I love the TV show Man Vs. Wild with Bear Grylls. How can you resist a man with an English accent who ruggedly handles all sorts of survival situations? He provides a glorious hour-long anxiety attack coupled with copious amounts of raw heart and/or bug eating. Oh, and there are alligators...lots of alligators.
What I love most about the show (English accent notwithstanding) is how creative Bear is when it comes to survival. He uses what he's got, what he can find, his brains, and previous special forces military training to make impossible situations work. Yes, yes I know many of the "dangers" are staged so that he can demonstrate techniques, but the principle is still the same. You do what you have to do to survive.
Marriage takes survival. And today couples faces so many obstacles. We have a horrible economy, lack of jobs, difficultly getting mortgages, two income households, crazy schedules, constant technology and marketing bombardment, and record debt rates just to name a few. In the midst of this our society puts very little value on the sanctity and commitment of marriage, family values, morality, living within one's means, a slower-paced life, church involvement, community living, and love that is based on choice rather than feelings.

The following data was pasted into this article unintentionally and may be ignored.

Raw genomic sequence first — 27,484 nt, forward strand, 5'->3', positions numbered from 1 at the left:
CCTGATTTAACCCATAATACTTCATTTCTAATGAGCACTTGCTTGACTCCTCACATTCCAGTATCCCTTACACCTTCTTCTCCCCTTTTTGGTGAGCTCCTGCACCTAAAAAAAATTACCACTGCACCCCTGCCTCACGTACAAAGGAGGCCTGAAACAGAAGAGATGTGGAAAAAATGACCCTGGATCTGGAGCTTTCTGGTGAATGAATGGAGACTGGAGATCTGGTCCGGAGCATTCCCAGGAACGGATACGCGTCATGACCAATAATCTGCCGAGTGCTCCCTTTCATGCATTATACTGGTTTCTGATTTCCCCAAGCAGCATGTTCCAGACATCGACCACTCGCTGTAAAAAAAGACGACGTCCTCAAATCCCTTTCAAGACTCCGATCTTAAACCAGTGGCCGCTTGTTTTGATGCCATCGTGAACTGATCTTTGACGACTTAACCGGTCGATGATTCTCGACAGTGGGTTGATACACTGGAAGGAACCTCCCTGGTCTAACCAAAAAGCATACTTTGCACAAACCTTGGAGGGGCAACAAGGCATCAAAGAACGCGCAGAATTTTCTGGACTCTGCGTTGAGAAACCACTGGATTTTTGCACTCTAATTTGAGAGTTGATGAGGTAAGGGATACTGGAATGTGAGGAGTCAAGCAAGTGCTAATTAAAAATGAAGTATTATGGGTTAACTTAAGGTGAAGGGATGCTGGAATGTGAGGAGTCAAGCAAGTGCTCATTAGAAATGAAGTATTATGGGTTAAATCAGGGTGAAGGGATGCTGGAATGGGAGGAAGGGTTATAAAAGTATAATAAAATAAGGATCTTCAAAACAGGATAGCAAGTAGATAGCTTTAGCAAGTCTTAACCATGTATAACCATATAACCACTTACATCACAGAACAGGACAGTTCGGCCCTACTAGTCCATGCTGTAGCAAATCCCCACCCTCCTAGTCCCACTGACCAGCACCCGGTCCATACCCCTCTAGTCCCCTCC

In order for a marriage to last, we're going to have to throw many of the "proven" ways of doing things out the window. You're going to do what you have to do in order to make your marriage healthy and long-lasting.
If you and your hubs feel like passings ships in the night because you both work full-time and have kids as well, maybe it's time to buck the trend by cutting way back on expenses and adjusting your lifestyle to create less financial pressure and more time for each other. A marriage is unsustainable if you don't make quality time for each other.
Maybe survival means taking some of that religiously guarded money out of savings and use it for a family trip or much needed vacation.
Maybe you cut down on church commitments. Or cut out e-mail after 8pm. Or turn off your cable so that nights can be spent reading, learning, talking, or playing games. Things that build connection.
Maybe you let others into your marriage problems and allow them to speak wisdom and advice into your life. Maybe you go to counseling.
You do what you have to do, with what you've got, use your brains, get some training (books, seminars, counseling, small groups, etc.) and find a way to make it work so that your marriage survives.
-Melissa (*note that Jake does not love Bear Grylls' accent...it's a woman thing!)